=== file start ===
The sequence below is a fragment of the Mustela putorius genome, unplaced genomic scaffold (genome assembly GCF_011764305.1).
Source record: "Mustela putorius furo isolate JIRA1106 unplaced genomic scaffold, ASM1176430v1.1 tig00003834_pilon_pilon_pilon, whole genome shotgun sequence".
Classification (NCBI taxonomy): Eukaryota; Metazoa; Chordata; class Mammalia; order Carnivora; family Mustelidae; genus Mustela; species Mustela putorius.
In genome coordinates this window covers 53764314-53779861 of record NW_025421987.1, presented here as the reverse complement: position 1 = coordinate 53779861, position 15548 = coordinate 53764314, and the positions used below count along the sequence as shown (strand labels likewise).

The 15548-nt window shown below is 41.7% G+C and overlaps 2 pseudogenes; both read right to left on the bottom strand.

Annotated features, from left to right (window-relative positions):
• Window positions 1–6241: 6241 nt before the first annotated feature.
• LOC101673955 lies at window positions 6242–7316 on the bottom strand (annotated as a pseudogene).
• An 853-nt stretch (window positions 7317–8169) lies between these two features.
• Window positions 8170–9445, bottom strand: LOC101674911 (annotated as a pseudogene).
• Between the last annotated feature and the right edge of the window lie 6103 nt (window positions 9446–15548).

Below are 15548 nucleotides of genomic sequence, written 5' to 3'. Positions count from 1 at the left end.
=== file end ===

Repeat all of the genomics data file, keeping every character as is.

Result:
The sequence below is a fragment of the Mustela putorius genome, unplaced genomic scaffold (genome assembly GCF_011764305.1).
Source record: "Mustela putorius furo isolate JIRA1106 unplaced genomic scaffold, ASM1176430v1.1 tig00003834_pilon_pilon_pilon, whole genome shotgun sequence".
Classification (NCBI taxonomy): Eukaryota; Metazoa; Chordata; class Mammalia; order Carnivora; family Mustelidae; genus Mustela; species Mustela putorius.
In genome coordinates this window covers 53764314-53779861 of record NW_025421987.1, presented here as the reverse complement: position 1 = coordinate 53779861, position 15548 = coordinate 53764314, and the positions used below count along the sequence as shown (strand labels likewise).

The 15548-nt window shown below is 41.7% G+C and overlaps 2 pseudogenes; both read right to left on the bottom strand.

Annotated features, from left to right (window-relative positions):
• Window positions 1–6241: 6241 nt before the first annotated feature.
• LOC101673955 lies at window positions 6242–7316 on the bottom strand (annotated as a pseudogene).
• An 853-nt stretch (window positions 7317–8169) lies between these two features.
• Window positions 8170–9445, bottom strand: LOC101674911 (annotated as a pseudogene).
• Between the last annotated feature and the right edge of the window lie 6103 nt (window positions 9446–15548).

Below are 15548 nucleotides of genomic sequence, written 5' to 3'. Positions count from 1 at the left end.